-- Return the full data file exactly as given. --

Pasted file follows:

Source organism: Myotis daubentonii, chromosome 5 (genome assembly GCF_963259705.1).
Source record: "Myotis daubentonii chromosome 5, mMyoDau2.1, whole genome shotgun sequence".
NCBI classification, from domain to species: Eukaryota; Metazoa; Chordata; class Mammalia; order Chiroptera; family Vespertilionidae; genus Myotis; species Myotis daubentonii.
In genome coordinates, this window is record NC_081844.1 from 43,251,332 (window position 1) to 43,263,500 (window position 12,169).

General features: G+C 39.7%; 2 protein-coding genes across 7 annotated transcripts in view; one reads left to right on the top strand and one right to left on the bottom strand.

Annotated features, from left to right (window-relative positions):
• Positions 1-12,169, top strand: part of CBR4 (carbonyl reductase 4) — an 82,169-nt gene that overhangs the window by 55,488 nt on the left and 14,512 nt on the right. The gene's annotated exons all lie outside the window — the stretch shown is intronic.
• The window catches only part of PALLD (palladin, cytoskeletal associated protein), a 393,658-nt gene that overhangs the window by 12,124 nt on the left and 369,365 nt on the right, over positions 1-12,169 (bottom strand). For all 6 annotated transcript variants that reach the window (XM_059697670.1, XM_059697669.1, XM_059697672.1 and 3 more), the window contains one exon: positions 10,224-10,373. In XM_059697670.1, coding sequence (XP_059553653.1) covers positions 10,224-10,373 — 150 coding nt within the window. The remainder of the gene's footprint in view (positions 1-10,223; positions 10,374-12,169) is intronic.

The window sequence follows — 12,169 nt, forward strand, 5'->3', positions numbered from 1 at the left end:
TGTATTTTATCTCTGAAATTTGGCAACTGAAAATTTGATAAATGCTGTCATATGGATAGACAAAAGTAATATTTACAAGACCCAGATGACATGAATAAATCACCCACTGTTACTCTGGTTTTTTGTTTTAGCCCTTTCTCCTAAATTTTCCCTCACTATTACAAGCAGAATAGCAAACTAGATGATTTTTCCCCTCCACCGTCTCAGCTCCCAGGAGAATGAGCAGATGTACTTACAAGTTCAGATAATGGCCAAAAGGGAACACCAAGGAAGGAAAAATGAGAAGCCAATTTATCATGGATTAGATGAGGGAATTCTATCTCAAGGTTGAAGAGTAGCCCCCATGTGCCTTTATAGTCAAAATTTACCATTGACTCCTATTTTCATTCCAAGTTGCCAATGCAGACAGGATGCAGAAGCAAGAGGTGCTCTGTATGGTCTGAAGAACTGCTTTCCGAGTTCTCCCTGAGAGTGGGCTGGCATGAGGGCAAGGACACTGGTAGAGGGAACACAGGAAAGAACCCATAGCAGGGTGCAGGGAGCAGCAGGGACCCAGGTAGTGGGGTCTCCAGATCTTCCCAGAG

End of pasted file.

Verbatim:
Source organism: Myotis daubentonii, chromosome 5 (genome assembly GCF_963259705.1).
Source record: "Myotis daubentonii chromosome 5, mMyoDau2.1, whole genome shotgun sequence".
NCBI classification, from domain to species: Eukaryota; Metazoa; Chordata; class Mammalia; order Chiroptera; family Vespertilionidae; genus Myotis; species Myotis daubentonii.
In genome coordinates, this window is record NC_081844.1 from 43,251,332 (window position 1) to 43,263,500 (window position 12,169).

General features: G+C 39.7%; 2 protein-coding genes across 7 annotated transcripts in view; one reads left to right on the top strand and one right to left on the bottom strand.

Annotated features, from left to right (window-relative positions):
• Positions 1-12,169, top strand: part of CBR4 (carbonyl reductase 4) — an 82,169-nt gene that overhangs the window by 55,488 nt on the left and 14,512 nt on the right. The gene's annotated exons all lie outside the window — the stretch shown is intronic.
• The window catches only part of PALLD (palladin, cytoskeletal associated protein), a 393,658-nt gene that overhangs the window by 12,124 nt on the left and 369,365 nt on the right, over positions 1-12,169 (bottom strand). For all 6 annotated transcript variants that reach the window (XM_059697670.1, XM_059697669.1, XM_059697672.1 and 3 more), the window contains one exon: positions 10,224-10,373. In XM_059697670.1, coding sequence (XP_059553653.1) covers positions 10,224-10,373 — 150 coding nt within the window. The remainder of the gene's footprint in view (positions 1-10,223; positions 10,374-12,169) is intronic.

The window sequence follows — 12,169 nt, forward strand, 5'->3', positions numbered from 1 at the left end:
TGTATTTTATCTCTGAAATTTGGCAACTGAAAATTTGATAAATGCTGTCATATGGATAGACAAAAGTAATATTTACAAGACCCAGATGACATGAATAAATCACCCACTGTTACTCTGGTTTTTTGTTTTAGCCCTTTCTCCTAAATTTTCCCTCACTATTACAAGCAGAATAGCAAACTAGATGATTTTTCCCCTCCACCGTCTCAGCTCCCAGGAGAATGAGCAGATGTACTTACAAGTTCAGATAATGGCCAAAAGGGAACACCAAGGAAGGAAAAATGAGAAGCCAATTTATCATGGATTAGATGAGGGAATTCTATCTCAAGGTTGAAGAGTAGCCCCCATGTGCCTTTATAGTCAAAATTTACCATTGACTCCTATTTTCATTCCAAGTTGCCAATGCAGACAGGATGCAGAAGCAAGAGGTGCTCTGTATGGTCTGAAGAACTGCTTTCCGAGTTCTCCCTGAGAGTGGGCTGGCATGAGGGCAAGGACACTGGTAGAGGGAACACAGGAAAGAACCCATAGCAGGGTGCAGGGAGCAGCAGGGACCCAGGTAGTGGGGTCTCCAGATCTTCCCAGAG